Much has been written about the troublesome socioeconomic climate and the difficult decisions the government must make to preserve lives and sustain development in the face of Covid-19. The fiscal and economic policy debate has been particularly heated and, importantly, seems to have brought more voices into the ring, alongside the usual economist ideologues.
The pandemic has highlighted the massive effect fiscal policies can have on our incomes and wellbeing. These decisions have real and sometimes long-lasting implications for whether inequality and poverty are deepened or progressively tackled. These decisions are also significant determinants of whether the democratic project is suffocated or reinvigorated.
Michael Sachs points out that South Africa is faced with a “real dilemma”, rather than mere friction between what he calls “constructed ideological tropes”. Agreed. The situation is not unlike deckhands rearranging furniture on a capsizing passenger ship after hitting the Covid-19 iceberg. Even though a few life vests and lifeboats have been thrown to drowning passengers and, thankfully, the ship has not yet sunk, there has been a devastating impact, which is why there is much work to be done to shift from emergency to safety.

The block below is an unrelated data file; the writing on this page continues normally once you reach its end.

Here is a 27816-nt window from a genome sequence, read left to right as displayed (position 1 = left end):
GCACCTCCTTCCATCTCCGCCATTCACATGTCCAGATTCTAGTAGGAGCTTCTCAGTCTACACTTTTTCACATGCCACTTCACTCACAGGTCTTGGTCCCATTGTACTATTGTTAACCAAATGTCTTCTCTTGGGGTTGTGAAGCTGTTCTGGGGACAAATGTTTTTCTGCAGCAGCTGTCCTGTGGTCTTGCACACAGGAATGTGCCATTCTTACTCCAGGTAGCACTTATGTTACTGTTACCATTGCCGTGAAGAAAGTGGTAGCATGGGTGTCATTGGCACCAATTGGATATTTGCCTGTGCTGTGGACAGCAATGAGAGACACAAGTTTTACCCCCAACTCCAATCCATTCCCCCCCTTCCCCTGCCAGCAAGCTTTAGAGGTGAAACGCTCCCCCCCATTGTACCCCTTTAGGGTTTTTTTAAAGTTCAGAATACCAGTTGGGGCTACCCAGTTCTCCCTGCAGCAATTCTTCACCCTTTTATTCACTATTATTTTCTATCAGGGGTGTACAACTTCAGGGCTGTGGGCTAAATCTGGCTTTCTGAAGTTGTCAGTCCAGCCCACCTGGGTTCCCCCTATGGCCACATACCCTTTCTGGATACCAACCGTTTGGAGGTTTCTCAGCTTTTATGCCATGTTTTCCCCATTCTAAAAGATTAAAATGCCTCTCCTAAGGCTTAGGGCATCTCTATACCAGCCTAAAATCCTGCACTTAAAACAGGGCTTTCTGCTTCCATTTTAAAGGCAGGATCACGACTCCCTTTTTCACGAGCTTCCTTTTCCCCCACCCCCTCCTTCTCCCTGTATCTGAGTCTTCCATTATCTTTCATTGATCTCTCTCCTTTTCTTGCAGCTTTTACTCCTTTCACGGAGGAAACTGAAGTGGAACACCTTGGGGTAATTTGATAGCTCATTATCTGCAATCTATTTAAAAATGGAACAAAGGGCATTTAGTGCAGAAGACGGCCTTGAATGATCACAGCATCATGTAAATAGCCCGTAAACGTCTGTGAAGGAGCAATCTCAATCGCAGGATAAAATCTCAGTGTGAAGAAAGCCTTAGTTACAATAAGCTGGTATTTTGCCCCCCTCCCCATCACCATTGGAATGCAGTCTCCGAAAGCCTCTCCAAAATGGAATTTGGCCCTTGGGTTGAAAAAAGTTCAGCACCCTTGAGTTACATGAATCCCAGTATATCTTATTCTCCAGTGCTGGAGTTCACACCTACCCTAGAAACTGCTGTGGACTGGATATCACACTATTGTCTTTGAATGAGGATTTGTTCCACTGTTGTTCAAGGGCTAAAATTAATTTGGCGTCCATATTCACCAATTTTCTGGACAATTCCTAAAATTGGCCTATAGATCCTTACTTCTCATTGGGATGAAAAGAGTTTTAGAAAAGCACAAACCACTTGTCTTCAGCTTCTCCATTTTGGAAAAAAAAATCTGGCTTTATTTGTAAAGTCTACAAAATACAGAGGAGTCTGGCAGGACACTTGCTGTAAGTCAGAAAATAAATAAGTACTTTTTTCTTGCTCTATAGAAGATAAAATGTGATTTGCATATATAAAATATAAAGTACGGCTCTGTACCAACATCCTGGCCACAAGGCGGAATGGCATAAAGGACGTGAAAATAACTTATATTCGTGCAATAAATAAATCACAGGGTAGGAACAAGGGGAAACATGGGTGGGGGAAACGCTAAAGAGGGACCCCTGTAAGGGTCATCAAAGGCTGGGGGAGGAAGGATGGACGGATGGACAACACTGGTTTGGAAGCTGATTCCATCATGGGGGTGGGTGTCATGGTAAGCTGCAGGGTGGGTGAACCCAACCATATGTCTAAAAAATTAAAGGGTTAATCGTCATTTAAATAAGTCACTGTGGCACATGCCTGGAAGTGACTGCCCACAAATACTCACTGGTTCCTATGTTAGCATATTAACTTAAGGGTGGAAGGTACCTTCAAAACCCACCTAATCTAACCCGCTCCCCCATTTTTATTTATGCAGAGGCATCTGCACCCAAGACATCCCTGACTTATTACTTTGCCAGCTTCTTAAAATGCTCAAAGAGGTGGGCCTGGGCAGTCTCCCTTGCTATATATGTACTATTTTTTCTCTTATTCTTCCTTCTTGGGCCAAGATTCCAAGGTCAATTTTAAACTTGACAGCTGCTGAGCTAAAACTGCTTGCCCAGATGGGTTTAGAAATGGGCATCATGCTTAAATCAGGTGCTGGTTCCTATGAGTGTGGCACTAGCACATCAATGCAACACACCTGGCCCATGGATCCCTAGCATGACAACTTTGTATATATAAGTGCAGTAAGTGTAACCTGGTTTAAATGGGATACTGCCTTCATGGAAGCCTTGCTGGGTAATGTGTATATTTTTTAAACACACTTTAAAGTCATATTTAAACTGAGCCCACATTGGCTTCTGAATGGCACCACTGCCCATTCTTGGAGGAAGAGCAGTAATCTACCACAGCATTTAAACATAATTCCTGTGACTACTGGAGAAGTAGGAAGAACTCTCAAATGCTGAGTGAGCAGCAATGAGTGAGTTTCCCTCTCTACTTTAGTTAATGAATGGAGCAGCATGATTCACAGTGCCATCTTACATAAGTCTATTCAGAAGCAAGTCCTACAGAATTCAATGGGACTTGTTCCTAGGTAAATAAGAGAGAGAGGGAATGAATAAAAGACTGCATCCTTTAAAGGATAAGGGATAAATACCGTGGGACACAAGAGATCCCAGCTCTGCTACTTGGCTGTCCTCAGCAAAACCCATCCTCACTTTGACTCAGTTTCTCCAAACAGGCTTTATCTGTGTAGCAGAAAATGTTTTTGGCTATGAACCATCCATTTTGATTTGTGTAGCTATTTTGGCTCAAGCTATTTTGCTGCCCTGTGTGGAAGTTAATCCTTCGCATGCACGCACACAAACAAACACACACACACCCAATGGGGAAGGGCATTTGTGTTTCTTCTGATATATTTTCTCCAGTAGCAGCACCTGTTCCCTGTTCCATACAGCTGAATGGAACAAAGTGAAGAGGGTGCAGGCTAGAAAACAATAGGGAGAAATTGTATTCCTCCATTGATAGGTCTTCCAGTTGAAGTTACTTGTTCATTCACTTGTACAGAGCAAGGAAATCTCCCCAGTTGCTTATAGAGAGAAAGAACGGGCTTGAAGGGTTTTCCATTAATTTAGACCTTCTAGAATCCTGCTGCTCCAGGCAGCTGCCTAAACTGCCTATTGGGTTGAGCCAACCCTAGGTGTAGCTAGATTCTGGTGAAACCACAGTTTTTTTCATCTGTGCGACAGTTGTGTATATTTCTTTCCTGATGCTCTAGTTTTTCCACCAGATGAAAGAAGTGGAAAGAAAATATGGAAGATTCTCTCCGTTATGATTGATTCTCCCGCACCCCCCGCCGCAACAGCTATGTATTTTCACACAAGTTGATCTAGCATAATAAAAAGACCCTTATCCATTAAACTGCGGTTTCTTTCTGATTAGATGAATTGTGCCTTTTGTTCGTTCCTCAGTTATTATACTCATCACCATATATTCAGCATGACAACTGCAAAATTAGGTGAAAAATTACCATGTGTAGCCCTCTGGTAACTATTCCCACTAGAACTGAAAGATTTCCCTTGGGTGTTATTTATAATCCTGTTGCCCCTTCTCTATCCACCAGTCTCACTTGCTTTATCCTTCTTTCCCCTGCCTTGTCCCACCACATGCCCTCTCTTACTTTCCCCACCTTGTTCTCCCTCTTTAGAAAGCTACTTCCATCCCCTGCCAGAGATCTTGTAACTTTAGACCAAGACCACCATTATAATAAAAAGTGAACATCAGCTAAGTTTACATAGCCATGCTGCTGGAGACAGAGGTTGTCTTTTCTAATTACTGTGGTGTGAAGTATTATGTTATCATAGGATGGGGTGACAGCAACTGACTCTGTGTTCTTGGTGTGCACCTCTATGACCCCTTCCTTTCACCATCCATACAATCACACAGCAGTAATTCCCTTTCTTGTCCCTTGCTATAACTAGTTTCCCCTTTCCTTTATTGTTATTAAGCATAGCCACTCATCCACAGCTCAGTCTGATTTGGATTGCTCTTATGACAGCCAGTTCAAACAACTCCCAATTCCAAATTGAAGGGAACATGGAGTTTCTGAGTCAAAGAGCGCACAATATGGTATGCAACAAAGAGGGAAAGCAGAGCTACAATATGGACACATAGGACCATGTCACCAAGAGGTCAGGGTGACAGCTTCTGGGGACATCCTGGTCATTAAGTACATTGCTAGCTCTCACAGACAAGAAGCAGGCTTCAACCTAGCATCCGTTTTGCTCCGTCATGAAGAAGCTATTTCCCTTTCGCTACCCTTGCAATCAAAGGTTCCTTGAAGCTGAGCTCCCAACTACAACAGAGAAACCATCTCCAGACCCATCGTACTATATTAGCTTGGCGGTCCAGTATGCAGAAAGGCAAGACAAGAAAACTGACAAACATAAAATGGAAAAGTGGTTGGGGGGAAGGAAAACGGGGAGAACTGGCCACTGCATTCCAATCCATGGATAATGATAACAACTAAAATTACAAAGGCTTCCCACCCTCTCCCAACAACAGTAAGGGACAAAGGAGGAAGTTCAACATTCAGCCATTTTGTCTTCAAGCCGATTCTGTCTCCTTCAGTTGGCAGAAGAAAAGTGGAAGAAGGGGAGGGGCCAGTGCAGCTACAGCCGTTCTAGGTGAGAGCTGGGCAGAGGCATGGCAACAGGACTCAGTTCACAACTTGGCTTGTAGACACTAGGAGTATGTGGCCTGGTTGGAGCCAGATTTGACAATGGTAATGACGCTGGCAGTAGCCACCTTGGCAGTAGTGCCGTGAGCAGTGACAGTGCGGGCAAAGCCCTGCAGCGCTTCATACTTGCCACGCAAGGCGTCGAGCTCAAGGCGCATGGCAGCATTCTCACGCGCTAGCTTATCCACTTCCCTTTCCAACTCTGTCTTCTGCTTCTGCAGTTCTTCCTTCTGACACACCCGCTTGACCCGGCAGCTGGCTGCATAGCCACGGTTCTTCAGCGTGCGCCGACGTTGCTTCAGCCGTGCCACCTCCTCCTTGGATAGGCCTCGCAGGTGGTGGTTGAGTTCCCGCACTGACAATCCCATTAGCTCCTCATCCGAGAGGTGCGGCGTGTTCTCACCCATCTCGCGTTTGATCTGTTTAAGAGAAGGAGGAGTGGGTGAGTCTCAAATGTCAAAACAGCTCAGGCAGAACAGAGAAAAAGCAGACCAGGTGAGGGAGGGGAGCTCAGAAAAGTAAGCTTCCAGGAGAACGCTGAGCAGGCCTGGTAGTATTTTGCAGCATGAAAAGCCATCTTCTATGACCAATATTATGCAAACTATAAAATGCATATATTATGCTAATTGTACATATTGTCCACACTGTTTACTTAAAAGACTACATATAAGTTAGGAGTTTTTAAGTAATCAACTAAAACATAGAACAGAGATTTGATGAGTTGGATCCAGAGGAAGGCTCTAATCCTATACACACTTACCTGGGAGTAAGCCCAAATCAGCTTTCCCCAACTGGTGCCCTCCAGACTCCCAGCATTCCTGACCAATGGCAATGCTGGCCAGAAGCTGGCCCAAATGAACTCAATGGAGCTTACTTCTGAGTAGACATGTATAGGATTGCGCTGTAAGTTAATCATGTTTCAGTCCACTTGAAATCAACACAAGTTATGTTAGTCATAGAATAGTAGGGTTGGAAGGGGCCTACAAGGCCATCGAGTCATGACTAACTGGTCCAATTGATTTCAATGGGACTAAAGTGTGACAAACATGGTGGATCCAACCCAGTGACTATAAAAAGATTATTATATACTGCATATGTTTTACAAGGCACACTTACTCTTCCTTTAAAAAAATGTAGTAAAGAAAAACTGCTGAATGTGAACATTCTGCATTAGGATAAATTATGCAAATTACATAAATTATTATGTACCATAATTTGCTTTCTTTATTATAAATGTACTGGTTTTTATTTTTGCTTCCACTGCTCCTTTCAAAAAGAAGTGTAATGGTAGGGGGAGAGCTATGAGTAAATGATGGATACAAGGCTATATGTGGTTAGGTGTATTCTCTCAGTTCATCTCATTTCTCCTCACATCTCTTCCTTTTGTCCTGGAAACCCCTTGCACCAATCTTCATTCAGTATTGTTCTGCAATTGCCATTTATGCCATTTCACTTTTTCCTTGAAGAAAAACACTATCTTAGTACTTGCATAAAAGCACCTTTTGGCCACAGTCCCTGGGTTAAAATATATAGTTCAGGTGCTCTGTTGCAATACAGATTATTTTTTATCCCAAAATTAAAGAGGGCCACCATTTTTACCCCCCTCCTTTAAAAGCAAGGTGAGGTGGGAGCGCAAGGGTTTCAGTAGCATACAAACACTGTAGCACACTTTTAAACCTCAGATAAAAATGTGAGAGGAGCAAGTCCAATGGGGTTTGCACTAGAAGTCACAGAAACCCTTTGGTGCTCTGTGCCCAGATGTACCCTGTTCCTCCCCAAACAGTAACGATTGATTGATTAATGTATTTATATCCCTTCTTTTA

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Sachs asserts that there is no way out of South Africa’s fiscal conundrum without ensuring “social solidarity and real compromise on wages and rents”. But he stops short of outlining what kind of leadership and social organisation would be needed to take us out of troubled waters.
In part, it requires decisive leadership to move the country beyond the rhetoric of “inclusion” and abstract ideas of “social compacts” towards showing this in practice. At the centre must be people, and the enjoyment and protection of social, economic and environmental rights, not narrowly defined economic growth.
Covid-19 has sounded a universal call for paradigm shifts in public finance. There is a need to develop frameworks that draw on international human rights law to assess the government’s use of resources for the realisation of economic and social rights through the budget.
Platforms that should centre human rights